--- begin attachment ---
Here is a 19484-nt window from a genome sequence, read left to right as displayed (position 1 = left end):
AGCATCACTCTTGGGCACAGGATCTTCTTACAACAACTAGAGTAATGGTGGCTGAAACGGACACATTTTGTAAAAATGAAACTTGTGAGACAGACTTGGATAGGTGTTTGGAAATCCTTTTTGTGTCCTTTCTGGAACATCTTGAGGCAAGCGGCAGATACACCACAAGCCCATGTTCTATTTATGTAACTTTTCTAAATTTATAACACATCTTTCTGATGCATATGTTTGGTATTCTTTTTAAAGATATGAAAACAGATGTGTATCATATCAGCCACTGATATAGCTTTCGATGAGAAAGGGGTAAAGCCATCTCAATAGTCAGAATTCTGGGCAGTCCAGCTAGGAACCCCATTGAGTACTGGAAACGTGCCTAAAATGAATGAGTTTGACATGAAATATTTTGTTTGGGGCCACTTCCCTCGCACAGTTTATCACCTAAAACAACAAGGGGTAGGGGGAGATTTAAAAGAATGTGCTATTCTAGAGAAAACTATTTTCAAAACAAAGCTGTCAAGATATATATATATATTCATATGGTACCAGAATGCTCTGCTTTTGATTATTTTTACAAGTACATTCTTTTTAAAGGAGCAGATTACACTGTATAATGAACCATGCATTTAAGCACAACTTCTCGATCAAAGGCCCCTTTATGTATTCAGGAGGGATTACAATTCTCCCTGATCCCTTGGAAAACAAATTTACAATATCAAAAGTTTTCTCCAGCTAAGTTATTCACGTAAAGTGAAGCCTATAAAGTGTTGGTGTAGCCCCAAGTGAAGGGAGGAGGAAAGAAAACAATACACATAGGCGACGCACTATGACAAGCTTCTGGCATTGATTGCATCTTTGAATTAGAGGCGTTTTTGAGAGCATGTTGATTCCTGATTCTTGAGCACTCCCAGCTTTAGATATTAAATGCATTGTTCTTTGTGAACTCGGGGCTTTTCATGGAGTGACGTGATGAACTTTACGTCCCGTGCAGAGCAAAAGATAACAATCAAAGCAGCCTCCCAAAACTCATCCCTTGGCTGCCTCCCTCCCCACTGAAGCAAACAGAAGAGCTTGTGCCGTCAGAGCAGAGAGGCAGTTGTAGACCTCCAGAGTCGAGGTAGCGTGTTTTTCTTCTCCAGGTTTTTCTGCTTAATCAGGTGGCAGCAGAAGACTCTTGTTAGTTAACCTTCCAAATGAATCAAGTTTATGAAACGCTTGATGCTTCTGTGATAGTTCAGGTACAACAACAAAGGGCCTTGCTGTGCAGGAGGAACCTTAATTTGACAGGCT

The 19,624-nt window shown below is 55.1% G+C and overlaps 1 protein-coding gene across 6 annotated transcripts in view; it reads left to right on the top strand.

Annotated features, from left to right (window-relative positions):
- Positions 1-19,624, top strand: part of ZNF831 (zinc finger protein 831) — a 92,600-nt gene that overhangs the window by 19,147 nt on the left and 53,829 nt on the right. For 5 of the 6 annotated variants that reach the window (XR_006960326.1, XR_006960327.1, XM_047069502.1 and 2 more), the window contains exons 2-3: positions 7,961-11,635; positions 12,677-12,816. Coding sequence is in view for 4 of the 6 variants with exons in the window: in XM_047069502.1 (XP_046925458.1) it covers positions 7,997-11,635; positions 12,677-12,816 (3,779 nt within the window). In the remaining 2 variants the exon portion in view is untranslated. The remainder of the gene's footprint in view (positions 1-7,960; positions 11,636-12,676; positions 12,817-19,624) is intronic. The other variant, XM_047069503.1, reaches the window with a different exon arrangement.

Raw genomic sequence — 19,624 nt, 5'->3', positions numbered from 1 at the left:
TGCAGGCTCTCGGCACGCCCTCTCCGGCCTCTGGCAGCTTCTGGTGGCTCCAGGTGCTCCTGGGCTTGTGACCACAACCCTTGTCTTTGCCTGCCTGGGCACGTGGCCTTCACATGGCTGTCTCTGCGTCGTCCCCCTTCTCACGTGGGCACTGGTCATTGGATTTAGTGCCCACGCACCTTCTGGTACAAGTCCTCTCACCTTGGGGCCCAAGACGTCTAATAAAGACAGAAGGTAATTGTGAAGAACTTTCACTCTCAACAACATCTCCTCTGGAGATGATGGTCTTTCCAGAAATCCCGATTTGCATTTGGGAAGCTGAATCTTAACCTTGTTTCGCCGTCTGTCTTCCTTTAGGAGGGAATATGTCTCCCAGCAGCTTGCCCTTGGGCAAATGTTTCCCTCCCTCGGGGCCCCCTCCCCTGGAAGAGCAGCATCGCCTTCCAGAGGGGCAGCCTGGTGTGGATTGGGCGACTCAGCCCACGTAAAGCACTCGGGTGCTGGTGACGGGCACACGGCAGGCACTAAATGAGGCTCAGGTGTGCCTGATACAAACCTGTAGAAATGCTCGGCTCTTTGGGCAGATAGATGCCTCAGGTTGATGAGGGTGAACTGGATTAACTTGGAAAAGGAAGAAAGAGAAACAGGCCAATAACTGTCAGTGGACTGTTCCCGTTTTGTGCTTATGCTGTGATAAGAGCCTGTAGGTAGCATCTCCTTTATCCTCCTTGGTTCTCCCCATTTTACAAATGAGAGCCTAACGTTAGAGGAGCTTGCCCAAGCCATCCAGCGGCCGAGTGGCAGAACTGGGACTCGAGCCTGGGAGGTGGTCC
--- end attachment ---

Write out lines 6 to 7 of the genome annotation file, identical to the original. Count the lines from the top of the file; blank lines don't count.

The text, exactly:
Raw genomic sequence — 19,624 nt, 5'->3', positions numbered from 1 at the left:
TGCAGGCTCTCGGCACGCCCTCTCCGGCCTCTGGCAGCTTCTGGTGGCTCCAGGTGCTCCTGGGCTTGTGACCACAACCCTTGTCTTTGCCTGCCTGGGCACGTGGCCTTCACATGGCTGTCTCTGCGTCGTCCCCCTTCTCACGTGGGCACTGGTCATTGGATTTAGTGCCCACGCACCTTCTGGTACAAGTCCTCTCACCTTGGGGCCCAAGACGTCTAATAAAGACAGAAGGTAATTGTGAAGAACTTTCACTCTCAACAACATCTCCTCTGGAGATGATGGTCTTTCCAGAAATCCCGATTTGCATTTGGGAAGCTGAATCTTAACCTTGTTTCGCCGTCTGTCTTCCTTTAGGAGGGAATATGTCTCCCAGCAGCTTGCCCTTGGGCAAATGTTTCCCTCCCTCGGGGCCCCCTCCCCTGGAAGAGCAGCATCGCCTTCCAGAGGGGCAGCCTGGTGTGGATTGGGCGACTCAGCCCACGTAAAGCACTCGGGTGCTGGTGACGGGCACACGGCAGGCACTAAATGAGGCTCAGGTGTGCCTGATACAAACCTGTAGAAATGCTCGGCTCTTTGGGCAGATAGATGCCTCAGGTTGATGAGGGTGAACTGGATTAACTTGGAAAAGGAAGAAAGAGAAACAGGCCAATAACTGTCAGTGGACTGTTCCCGTTTTGTGCTTATGCTGTGATAAGAGCCTGTAGGTAGCATCTCCTTTATCCTCCTTGGTTCTCCCCATTTTACAAATGAGAGCCTAACGTTAGAGGAGCTTGCCCAAGCCATCCAGCGGCCGAGTGGCAGAACTGGGACTCGAGCCTGGGAGGTGGTCC